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I realized something the other night. It was late in the evening and I hadn’t slept well the night before, which means I was quickly reaching a state of deliriously tired. As much as I hate not getting adequate quality sleep, I do enjoy that deliriously tired state because it usually brings out my inner child. I act sillier than usual and am more apt to laugh so hard that I cry… likely at nothing.

The delirium began to set in as my boyfriend and I were watching a movie on the couch. I started messing with him like a…


As you get into the personal development (and even spiritual development world), it can be easy to begin to alienate certain parts of yourself. To see them as bad and something to get rid of. We want to change our negative patterns, conquer our limiting beliefs, and quickly get over uncomfortable emotions. We strive to do the work to move through it all… be above it all.

But as I was reminded in a recent podcast interview with Katie Buemann, from a spiritual perspective, denying ourselves any aspect of this human experience — including all the “negative“ — is to…


I’ve been an extrovert for the majority of my life. An outgoing child, I grew into a popular teenager who turned into a party girl for pretty much the entirety of my twenties. I loved being an extrovert. I was proud of it. And to be honest, didn’t understand — or care to understand — introverts. They didn’t make sense to me. How could you possibly want to stay home all the time? Don’t you get bored?

Then something changed in me. It was slow and subtle at first. I started to lose the urge to constantly go out. I…


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We’ve known for quite some time now that a sedentary lifestyle is bad for our health, hence all the wearable devices helping us track and reach our daily step goals. But have you ever wondered how much it really matters, especially if you still get a good workout in at the gym? Well, turns out it may be more important than we realize. It may be a matter of life or death.

Study Links Steps to Living Longer

A new study published in the Journal of the American Medical Association revealed higher daily step counts were associated with lower death…


Self-doubt seems to come with being human, like it is in our DNA. While we may remain confident on the outside, inside we are constantly battling these incessant negative thoughts telling us we aren’t smart enough, attractive enough, funny enough, and on and on. These thoughts creep into our decision-making, preventing us from taking risks, going after our dreams, and living more authentic lives. It takes work to quiet our negative self-talk, but it is possible. Read on for three steps to move your inner dialogue from, “I can’t” to “I can.”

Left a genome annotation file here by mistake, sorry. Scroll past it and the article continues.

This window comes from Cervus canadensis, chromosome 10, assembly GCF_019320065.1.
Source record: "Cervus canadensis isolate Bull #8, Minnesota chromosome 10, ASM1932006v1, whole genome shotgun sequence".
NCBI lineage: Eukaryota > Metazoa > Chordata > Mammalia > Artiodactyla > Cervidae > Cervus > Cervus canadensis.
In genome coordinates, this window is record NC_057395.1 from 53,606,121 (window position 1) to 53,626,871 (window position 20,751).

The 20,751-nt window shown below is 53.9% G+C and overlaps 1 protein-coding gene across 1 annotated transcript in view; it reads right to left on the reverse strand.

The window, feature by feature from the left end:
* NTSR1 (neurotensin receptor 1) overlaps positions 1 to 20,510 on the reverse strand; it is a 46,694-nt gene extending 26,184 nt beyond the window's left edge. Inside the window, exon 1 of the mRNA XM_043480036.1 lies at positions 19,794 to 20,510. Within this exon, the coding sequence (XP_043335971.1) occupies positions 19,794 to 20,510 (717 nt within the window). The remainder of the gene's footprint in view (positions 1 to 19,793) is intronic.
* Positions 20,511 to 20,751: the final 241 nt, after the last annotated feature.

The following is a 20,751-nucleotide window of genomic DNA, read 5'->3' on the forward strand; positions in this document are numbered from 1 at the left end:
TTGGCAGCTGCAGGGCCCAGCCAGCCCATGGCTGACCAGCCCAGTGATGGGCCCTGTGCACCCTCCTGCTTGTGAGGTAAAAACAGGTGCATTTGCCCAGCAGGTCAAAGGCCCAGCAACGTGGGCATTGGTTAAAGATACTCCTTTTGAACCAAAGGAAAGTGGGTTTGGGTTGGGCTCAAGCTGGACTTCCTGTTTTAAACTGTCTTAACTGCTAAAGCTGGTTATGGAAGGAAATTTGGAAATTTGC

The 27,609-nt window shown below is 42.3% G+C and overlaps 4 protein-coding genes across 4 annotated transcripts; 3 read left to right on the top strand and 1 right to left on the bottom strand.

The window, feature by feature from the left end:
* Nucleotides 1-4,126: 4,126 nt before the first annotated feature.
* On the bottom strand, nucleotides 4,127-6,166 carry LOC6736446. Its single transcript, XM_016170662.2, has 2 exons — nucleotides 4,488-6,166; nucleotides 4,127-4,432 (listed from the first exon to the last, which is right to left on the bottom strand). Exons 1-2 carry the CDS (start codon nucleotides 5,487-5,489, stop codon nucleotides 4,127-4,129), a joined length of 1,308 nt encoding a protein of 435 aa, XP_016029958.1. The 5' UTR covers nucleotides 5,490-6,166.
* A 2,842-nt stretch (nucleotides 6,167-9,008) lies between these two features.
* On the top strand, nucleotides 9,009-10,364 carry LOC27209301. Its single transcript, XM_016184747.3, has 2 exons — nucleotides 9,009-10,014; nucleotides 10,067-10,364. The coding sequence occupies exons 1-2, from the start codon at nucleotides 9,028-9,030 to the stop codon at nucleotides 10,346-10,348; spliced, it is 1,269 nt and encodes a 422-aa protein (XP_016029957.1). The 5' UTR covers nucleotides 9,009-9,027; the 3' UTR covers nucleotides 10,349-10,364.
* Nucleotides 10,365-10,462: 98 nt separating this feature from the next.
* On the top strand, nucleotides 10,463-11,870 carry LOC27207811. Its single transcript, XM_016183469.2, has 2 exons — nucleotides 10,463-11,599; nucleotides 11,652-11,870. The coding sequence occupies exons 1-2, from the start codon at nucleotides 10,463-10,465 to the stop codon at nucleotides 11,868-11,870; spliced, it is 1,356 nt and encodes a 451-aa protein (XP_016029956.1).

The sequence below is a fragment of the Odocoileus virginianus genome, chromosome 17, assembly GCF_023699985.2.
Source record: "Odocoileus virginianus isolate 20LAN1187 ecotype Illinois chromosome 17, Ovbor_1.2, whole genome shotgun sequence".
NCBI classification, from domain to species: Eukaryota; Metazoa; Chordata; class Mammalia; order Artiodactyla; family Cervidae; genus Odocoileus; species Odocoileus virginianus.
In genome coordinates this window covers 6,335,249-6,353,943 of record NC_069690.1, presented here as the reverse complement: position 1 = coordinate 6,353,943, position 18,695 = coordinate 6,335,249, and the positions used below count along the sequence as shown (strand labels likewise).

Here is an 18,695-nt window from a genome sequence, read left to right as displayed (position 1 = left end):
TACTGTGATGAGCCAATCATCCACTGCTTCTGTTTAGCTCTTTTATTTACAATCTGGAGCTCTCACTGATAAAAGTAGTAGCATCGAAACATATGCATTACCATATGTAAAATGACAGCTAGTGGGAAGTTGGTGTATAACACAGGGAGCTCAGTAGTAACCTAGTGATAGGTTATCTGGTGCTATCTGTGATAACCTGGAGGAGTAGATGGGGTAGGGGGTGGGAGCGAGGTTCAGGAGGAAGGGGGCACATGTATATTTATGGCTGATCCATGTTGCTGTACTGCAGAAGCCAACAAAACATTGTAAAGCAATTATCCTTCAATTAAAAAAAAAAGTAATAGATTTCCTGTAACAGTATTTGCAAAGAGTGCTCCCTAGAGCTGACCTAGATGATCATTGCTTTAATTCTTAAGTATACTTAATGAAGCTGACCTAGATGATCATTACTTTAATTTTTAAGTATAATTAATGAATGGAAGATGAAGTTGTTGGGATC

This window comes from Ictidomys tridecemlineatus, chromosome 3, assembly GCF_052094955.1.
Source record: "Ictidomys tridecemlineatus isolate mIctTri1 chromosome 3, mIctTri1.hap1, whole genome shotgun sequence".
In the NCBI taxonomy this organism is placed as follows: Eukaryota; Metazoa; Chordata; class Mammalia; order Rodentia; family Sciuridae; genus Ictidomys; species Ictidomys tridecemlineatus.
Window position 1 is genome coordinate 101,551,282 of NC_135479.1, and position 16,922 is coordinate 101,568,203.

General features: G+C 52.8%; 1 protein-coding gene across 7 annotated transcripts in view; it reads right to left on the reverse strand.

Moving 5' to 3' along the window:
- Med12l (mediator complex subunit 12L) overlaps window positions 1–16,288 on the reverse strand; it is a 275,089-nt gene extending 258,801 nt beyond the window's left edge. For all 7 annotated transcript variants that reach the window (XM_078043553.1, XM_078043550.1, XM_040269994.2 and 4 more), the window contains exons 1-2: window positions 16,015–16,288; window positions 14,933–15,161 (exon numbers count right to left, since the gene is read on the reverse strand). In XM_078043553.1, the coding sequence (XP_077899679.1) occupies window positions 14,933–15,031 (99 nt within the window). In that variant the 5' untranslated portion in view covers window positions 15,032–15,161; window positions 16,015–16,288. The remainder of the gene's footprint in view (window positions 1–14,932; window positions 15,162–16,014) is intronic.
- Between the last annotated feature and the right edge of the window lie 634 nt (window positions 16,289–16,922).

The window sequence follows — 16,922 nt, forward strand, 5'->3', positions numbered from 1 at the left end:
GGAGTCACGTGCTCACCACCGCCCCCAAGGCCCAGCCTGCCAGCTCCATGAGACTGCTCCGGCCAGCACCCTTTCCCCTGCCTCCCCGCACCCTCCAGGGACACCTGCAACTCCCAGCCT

1. Be aware of your thoughts.

Often, self-doubt…


I have a very spiritual side to me. I don’t write about it as frequently and only allude to it here and there on my podcast. Why? I like to believe it’s because I’m still figuring it all out — collecting information and new ways of seeing things before I’m ready to communicate how I feel and what I believe. But I also recognize it could be out of fear that others won’t relate or connect. One day I’m sure I’ll fully step into my spiritual side and share those thoughts more. …


The last several mornings, I’ve started my day with some alone time out on my porch with nothing but my cup of coffee and a notebook to jot down thoughts or ideas so I feel secure that I don’t lose them. (okay, okay — I brought my phone out for one quick second to take this photo.) It’s been a big change of pace for me. For years, the first thing I did upon waking up was down a cup of coffee and head off to workout. And while I’ve been battling a little bit of guilt and angst about…


I’ve done my fair share of drinking. From a couple drinks over happy hour or brunch to late nights stumbling out of the bar at closing time, I’m well versed in the drinking game. As I’ve gotten older, I’ve outgrown the bar scene I once frequented and now focus more on optimizing my health. But I do still like to enjoy some adult beverages from time-to-time so long as it doesn’t come with a side of hungover.

I’ve done a lot of research and experimenting on how to drink responsibly when it comes to hangover prevention. …


Each year brings its own set of blessings, challenges, and lessons to learn and 2019 was certainly no exception. As we head into 2020, I can’t help but reflect on what I’ve accomplished, what I’ve overcome, and the lessons I want to carry with me into the New Year.

Here are my top 20.

1. It’s okay to be a thinker.

Clearly, I am a thinker — a deep thinker, an overthinker, whatever you want to call it. I’m a thinker. And I suppressed and hid that part of me for a long time because I was almost embarrassed about…


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I will admit I have been in my fair share of unhappy relationships. What’s worse, I stayed in them longer than I should have. While they weren’t the happiest of relationships, they weren’t necessarily bad relationships. There was no abuse, no cheating, no blatant disrespect, no crazy amount of arguing. Actually, there was quite a bit of good in those relationships. They treated me well and we had a good time together. …

kacie main

host of The Better You podcast and author of I Gave Up Men for Lent, the story of a jaded, hopelessly romantic, health-conscious party girl’s search for meaning

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